M.E. and the Widow’s Mite

There are many difficulties with having a chronic illness like ME/CFS, such as pain, fatigue, emotional lability, brain fog, sensitivity to light and sound, the multitude of other symptoms, not knowing what symptoms are going to hit you today, trying to get medical professionals and disability assessors to take your condition seriously, feeling frustrated when you can’t do the things you want to, feeling guilty when your friends and family have to do things for you …

Coping with all of this is not easy.  There is no cure yet, although there are medications that may help with some of the symptoms.  Often it’s hard enough just getting through each day, and the basic strategy for this is to manage your energy levels.  These are much lower than those of healthy people, and the more severe your condition, the lower the energy.  There are different extents to which people have ME/CFS, so something that a ‘mild’ sufferer can do may still seem out of reach to someone whose condition is severe; but the same principles apply.

Several books and leaflets suggest thinking of your energy as money, and realising that you don’t have as much to spend as most people.  Trying to spend more than you have just takes you into debt, as the excess has to be paid for – with interest.  An alternative to money is thinking of having a number of spoons that represent your energy for a particular day, and realising that whatever you do is going to take up one or more of these spoons; hence the term “spoonie” for a sufferer.

It can be hard for healthy people to see the cost of what to them are everyday actions.  For an example of this kind of cost, have a look at this blog post by Anna Jones about the steps needed in cooking fish fingers.  Think about how it would be if you had to count the cost of each one of those steps instead of taking them for granted, if each of these took up a spoon or two from a limited supply.

So we spoonies manage our energy, or at least try to.  Doing so effectively should reduce the pain, fatigue, and other symptoms, and saving a bit of energy each day means we may be able to do a bit more tomorrow.  We need to think about everything we do, or want to do, or are asked to do, and decide whether we’ve got the energy to do it.  This means, sadly, saying ‘no’ to a lot of things that we would like to do, or that we used to do, or that other people expect us to do.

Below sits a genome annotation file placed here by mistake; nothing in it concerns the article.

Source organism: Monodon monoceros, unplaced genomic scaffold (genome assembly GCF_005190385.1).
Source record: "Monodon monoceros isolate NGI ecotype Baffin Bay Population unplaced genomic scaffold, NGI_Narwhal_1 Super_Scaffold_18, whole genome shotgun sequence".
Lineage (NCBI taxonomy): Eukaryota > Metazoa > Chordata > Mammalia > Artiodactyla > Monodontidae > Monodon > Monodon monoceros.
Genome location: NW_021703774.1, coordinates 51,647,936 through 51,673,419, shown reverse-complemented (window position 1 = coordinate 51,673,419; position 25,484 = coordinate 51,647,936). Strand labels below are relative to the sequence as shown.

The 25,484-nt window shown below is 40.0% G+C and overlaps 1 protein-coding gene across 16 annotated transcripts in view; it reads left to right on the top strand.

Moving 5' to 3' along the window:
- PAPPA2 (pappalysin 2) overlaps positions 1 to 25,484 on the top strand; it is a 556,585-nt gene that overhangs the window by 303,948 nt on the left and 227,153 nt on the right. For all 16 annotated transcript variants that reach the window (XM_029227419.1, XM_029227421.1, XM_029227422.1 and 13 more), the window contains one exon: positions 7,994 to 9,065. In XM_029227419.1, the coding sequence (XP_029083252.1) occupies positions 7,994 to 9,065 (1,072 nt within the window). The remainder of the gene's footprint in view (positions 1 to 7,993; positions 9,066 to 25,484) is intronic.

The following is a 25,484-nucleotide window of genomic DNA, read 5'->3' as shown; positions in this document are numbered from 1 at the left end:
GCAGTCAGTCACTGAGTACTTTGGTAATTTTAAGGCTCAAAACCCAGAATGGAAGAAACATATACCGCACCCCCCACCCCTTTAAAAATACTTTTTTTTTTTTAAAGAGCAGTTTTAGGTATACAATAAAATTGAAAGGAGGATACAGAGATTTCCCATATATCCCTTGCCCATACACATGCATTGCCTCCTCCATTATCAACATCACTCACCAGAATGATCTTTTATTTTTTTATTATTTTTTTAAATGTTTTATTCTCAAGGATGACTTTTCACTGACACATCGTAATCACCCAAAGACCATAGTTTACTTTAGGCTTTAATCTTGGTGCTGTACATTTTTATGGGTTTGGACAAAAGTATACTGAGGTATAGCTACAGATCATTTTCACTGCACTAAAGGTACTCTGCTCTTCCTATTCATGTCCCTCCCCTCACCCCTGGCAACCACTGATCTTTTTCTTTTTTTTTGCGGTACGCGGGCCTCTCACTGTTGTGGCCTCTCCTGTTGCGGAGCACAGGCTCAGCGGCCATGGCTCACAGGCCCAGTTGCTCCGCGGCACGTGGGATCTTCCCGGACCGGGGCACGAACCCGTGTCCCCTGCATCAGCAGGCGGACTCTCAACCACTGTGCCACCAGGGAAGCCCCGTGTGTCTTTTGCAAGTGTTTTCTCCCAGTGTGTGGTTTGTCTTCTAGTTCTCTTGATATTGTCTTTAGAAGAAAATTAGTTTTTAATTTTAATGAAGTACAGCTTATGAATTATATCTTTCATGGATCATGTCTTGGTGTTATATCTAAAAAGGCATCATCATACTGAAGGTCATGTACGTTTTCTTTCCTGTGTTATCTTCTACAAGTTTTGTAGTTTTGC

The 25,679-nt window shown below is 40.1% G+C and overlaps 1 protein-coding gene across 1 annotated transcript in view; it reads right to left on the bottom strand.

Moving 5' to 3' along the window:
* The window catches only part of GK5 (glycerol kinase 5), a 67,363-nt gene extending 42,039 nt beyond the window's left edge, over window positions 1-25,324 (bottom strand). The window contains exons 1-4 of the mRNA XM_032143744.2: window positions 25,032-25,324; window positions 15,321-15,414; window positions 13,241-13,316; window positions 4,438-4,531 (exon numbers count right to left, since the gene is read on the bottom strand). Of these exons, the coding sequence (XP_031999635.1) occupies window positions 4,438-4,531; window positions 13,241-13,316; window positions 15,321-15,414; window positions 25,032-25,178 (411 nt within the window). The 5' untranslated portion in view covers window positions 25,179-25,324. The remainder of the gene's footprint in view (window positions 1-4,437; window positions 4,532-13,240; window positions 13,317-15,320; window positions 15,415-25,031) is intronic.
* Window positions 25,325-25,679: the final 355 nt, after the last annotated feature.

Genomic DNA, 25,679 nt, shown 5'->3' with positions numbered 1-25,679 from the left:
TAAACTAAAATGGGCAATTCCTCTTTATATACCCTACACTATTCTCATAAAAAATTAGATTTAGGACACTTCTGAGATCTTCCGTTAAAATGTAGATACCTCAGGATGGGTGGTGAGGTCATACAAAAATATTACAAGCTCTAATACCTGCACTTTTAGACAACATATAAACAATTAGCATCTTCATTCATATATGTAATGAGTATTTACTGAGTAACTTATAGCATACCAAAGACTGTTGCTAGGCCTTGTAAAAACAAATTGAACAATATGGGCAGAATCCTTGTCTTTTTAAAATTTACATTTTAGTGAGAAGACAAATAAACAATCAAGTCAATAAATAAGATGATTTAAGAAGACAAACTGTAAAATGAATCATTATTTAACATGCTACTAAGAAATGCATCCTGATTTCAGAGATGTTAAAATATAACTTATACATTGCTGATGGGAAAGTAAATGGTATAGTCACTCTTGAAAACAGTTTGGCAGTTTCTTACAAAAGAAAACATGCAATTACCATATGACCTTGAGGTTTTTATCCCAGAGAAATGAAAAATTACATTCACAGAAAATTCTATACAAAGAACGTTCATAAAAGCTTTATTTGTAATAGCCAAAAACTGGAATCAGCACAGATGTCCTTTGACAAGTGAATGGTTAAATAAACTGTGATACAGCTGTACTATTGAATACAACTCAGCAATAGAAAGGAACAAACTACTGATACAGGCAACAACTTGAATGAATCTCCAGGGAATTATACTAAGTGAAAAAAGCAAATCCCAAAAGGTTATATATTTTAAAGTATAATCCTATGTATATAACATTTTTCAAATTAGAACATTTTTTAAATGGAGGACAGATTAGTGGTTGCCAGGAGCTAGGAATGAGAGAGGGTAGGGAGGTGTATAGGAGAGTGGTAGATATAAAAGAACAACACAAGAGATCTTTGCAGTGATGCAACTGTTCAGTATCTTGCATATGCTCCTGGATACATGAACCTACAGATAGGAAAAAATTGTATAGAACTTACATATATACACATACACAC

Sometimes, of course, we don’t manage our energy successfully, usually because we try to do too much, especially on a day when we feel a bit better than usual, when the major symptoms seem to have subsided for a while.  That’s when we end up paying for it the next day, and the day after that,and …; when our bodies feel as if we have taken out too many payday loans.

But sometimes we deliberately do more than, strictly speaking, we are capable of, and do so in full knowledge of what it might cost us in the days to come.  Sometimes there is something that needs to be done which is so important to us it takes precedence over rest and energy management.

When Jesus saw people putting money into the Temple one day, he praised the poor widow who put in a couple of small coins, even though it was “all she had to live on” (Luke 21:1-4).  So what was the widow going to live on for the rest of the week?  What sacrifices had she made in order to be able to give this gift?  Whatever they were, she obviously felt that they were worth it, that it was important to give that money on that day.

So from time to time we spoonies do the same.  The result will be as we expected: overwhelming fatigue, increased pain, brains completely fried.  But some things are worth frying your brains for.

Which brings me to the spoonie version of the serenity prayer:

God, give me the stength to do the things I really need to,
the courage to say ‘no’ to the things I don’t,
the wisdom to know the difference,
and the serenity to accept this way of living.

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